Dealing with baby poo is part and parcel of being a new parent, particularly if you’re the chief nappy changer in your house! But baby poo is also a great way to keep a check on your little one’s health. In this post, we’ll give you the lowdown on what to expect from your baby’s poo and whether it’s normal or needs further investigation.
Note: the information in this article is based on breastfed babies, not those who are bottle-fed.
There are an infinite number of baby poo colours and consistencies. They change according to your baby’s age, the foods you’ve consumed while breastfeeding and also the foods they’ve consumed as they get older.
Here’s the main ones:
Newborn poo – is greeny-black in colour and tar like in consistency. It’s technically referred to as meconium and is made up of amniotic fluid, mucus and skin cells ingested when in utero.
Breastfed infant poo – changes from greeny black to more of a mustard yellow as your baby starts to ingest and digest your breast milk. It may still have a tinge of green but could also run the gamut from yellow to orange or even light brown. The tar like consistency shifts to more a liquid formulation. As baby grows, the consistency can best be likened to a mixture of ricotta cheese and Dijon mustard!
The best thing about breastfeed poo? It doesn’t smell. Don’t believe us? Test it out at the next nappy change!
Green poo – infant or newborn poos that are bright green and frothy may signal your baby is getting too much foremilk (low calorie milk) during their breastfeeds. Ensure you drain your breast fully before switching to the other. This allows your child to get the richer hind milk at end of the feed.
Green poo can also be an indication of oversupply. If it happens consistently, seek out a lactation consultant and have a chat. Your local ABA group can help you here.
One further reason you may notice green poo is if you give your baby an iron supplement.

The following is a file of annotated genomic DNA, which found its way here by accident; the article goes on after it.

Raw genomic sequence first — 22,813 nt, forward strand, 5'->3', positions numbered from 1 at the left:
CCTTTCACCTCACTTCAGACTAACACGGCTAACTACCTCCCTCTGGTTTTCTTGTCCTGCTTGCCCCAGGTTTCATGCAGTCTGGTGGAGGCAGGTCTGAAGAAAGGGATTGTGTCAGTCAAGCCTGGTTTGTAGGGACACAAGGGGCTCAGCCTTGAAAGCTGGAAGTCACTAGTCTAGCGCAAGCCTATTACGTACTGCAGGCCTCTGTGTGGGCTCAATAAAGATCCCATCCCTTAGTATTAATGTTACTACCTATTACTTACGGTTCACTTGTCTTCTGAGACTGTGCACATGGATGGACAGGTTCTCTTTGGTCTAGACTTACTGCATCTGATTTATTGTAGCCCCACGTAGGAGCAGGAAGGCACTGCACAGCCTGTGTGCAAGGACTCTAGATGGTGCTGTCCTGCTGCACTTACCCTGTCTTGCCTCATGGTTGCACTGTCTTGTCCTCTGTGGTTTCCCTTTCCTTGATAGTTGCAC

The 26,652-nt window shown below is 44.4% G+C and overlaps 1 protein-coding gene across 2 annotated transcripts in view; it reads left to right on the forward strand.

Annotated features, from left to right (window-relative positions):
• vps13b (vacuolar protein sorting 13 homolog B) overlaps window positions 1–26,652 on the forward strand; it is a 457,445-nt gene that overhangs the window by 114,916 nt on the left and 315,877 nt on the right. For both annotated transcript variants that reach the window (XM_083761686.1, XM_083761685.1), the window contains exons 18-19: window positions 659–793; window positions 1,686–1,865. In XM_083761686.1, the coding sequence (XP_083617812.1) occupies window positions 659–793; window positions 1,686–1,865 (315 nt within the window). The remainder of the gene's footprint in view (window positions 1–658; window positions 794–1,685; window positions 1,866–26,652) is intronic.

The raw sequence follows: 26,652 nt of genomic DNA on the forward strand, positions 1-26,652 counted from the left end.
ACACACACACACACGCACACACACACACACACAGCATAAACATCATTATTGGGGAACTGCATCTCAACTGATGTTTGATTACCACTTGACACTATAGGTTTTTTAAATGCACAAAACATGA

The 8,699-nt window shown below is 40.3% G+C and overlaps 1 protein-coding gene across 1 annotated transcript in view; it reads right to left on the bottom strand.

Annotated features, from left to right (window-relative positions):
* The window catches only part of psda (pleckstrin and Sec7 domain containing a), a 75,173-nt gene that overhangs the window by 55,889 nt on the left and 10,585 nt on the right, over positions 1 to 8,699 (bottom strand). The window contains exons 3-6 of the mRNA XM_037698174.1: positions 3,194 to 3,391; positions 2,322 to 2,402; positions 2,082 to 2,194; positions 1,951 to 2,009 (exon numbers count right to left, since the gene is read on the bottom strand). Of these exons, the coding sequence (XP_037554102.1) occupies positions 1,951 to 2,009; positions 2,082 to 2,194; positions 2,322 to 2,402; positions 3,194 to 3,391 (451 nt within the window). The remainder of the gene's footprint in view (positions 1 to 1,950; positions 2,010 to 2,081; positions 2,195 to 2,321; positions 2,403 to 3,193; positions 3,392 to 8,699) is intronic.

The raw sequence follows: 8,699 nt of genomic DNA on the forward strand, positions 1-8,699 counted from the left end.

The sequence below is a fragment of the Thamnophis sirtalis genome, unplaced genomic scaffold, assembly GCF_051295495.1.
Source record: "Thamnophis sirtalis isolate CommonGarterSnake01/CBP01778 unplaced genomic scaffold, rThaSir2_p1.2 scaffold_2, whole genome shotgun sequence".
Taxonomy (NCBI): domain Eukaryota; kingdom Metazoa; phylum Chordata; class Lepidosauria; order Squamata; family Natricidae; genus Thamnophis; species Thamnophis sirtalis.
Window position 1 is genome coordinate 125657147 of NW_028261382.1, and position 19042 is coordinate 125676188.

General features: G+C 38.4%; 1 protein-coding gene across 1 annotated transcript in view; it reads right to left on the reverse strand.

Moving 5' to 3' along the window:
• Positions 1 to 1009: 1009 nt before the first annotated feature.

Black poo – sometimes you may notice little flecks of black blood in your baby’s poo. This can happen if they ingest blood from a cracked nipple. This won’t harm them but you should ensure you treat your nipple crack before it worsens. If you notice black blood flecks in your baby’s poo on a regular basis, let your doctor or health nurse know at your next visit. If your infant’s poo colour changes from yellow to pure black very quickly, visit your doctor as this may indicate a more serious problem.
Solid food poo – once your little one begins solid food, the days of lovely smelling nappies are over. Their baby poo colour will change to brown or dark brown and the consistency will thicken and be mushier. You may even discover bits of undigested food in amongst it all from time to time. But if this happens regularly, consult your doctor. They’ll check baby’s intestines to make sure they are working properly.
As your child cuts down their breastfeeds and transfers to a mainly solid diet, their poo will also begin to harden up and be more ‘adult-like’. They should still be able to pass their stools relatively easily without straining pain. If not, constipation could be the reason (see below on what to do if this happens).
All the following colours and consistencies warrant further investigation from a medical professional:
Bright red – this usually means there is blood in your baby’s stool. There are a variety of reasons for this from an infection to an injury from constipation (rare for breastfed babies) or a milk protein allergy.
Slimy poo – a green tinged slimy poo means mucus is present. If this happens consistently – say for two or more days - get it checked as baby may have an infection or allergy.
Pebbles – when breastfeed babies start solids, they can sometimes experience bouts of constipation or pebbly poos. A few pebbly poos here and there are ok but if it’s a consistent thing, get it checked out by a doctor. They may suggest watered down prune or pear juice to help things get moving in the right direction again.
Diarrhoea – with breastfed babies, this can sometimes be hard to diagnose. The main determinant is the velocity – if it explodes out of your baby’s nappy, it is likely diarrhoea. This could be from an infection or an allergy. Babies are particularly susceptible to dehydration, so if your child has three diarrhoea-filled nappies in a day for two days in a row, see a doctor. If their diarrhoea is bloody or mucus-filled, see a doctor as soon as possible.
White poo - white, chalky grey or very pale yellow stools require an immediate trip to the doctor. Some children suffer from a rare disease called biliary atresia which prevents bile from draining from the liver.
We hope we’ve given you a good scoop on all things baby poop. As always, we provide this information for your reference but it is not professional health or medical advice. Speak to your GP, health nurse or specialist if you have concerns about your child’s bowel movements or health in general.
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